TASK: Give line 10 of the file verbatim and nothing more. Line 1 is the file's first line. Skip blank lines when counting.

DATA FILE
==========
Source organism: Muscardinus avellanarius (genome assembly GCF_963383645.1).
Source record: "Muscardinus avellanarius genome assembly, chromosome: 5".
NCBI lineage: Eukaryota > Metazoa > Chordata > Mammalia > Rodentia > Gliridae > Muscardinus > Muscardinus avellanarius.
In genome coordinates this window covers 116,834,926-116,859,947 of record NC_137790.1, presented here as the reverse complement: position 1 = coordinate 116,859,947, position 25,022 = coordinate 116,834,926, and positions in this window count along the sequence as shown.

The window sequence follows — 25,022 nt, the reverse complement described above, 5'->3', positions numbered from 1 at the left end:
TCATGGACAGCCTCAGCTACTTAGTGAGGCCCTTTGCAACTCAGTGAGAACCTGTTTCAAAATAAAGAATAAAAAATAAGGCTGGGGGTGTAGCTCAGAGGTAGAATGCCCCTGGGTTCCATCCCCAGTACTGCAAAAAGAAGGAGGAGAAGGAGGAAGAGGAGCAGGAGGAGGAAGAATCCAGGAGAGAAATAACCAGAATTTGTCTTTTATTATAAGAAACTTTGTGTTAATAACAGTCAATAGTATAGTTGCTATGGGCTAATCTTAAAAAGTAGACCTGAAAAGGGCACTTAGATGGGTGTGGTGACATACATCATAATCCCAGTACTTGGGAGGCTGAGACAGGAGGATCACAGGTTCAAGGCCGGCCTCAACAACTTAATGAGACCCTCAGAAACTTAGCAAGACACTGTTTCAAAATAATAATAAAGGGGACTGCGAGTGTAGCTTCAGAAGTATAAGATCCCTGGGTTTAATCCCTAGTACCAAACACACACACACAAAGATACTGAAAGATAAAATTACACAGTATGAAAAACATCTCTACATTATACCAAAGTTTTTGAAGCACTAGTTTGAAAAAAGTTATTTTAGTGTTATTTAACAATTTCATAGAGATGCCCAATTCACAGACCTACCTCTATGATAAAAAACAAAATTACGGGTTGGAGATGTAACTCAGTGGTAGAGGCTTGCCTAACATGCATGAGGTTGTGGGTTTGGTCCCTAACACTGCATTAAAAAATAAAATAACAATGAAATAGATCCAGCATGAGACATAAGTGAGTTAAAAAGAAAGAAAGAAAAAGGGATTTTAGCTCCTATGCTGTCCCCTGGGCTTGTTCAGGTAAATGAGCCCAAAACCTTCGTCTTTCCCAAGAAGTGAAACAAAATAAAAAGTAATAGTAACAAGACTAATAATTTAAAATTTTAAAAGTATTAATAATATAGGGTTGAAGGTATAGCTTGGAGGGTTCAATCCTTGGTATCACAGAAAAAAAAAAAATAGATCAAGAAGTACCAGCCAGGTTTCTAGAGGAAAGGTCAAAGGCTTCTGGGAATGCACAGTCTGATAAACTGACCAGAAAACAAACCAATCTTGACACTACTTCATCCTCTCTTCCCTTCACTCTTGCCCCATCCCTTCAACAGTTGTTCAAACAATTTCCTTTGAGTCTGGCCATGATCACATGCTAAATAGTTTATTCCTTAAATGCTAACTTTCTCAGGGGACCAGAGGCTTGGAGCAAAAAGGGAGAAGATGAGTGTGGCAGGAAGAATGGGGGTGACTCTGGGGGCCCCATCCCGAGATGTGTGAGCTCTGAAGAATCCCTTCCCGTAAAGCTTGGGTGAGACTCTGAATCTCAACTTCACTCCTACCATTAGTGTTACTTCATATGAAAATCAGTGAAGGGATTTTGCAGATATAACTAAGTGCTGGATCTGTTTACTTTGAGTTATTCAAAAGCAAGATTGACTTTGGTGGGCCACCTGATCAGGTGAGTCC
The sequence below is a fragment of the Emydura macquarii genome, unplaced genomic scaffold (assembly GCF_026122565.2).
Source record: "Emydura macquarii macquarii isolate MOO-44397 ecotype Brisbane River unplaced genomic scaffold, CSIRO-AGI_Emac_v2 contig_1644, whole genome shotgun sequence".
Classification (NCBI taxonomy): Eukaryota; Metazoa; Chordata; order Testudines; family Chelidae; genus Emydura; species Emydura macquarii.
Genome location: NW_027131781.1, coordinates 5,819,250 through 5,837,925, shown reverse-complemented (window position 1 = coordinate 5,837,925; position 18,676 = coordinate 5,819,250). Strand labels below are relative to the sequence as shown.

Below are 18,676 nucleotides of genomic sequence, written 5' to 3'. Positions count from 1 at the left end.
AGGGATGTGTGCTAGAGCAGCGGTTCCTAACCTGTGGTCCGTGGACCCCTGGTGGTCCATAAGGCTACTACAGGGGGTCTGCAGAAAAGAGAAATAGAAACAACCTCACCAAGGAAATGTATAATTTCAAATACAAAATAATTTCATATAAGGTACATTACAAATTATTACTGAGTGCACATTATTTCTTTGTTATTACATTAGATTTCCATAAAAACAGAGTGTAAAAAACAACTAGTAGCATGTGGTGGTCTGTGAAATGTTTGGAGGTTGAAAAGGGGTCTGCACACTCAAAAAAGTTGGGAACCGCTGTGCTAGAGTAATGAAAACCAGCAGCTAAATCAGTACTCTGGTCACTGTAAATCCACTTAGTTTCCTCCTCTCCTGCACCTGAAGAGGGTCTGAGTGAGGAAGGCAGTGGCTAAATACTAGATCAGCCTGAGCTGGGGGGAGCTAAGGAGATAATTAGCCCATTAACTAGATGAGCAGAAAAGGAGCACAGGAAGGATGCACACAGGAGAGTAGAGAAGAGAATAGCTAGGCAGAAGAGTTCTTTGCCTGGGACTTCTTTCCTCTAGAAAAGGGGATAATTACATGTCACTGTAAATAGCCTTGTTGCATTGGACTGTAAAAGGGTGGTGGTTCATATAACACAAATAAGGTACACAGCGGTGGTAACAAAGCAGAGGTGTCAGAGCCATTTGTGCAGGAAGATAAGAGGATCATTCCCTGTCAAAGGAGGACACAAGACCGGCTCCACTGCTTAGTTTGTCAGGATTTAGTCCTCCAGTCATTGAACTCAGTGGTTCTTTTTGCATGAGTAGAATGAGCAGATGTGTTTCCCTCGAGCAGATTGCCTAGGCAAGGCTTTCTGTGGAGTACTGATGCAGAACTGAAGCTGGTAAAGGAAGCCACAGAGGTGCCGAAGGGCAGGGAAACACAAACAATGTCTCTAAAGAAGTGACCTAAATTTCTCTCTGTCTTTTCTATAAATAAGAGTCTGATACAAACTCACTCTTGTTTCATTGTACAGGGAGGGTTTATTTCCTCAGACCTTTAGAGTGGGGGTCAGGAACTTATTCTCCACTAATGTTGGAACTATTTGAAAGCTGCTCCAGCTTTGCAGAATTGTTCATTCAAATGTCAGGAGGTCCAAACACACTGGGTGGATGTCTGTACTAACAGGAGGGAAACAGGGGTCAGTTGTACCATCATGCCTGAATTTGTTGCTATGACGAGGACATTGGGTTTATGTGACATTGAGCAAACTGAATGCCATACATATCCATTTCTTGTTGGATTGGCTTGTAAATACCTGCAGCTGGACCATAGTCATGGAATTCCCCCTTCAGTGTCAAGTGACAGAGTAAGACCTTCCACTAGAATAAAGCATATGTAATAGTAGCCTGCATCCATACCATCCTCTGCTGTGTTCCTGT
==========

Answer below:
Genome location: NW_027131781.1, coordinates 5,819,250 through 5,837,925, shown reverse-complemented (window position 1 = coordinate 5,837,925; position 18,676 = coordinate 5,819,250). Strand labels below are relative to the sequence as shown.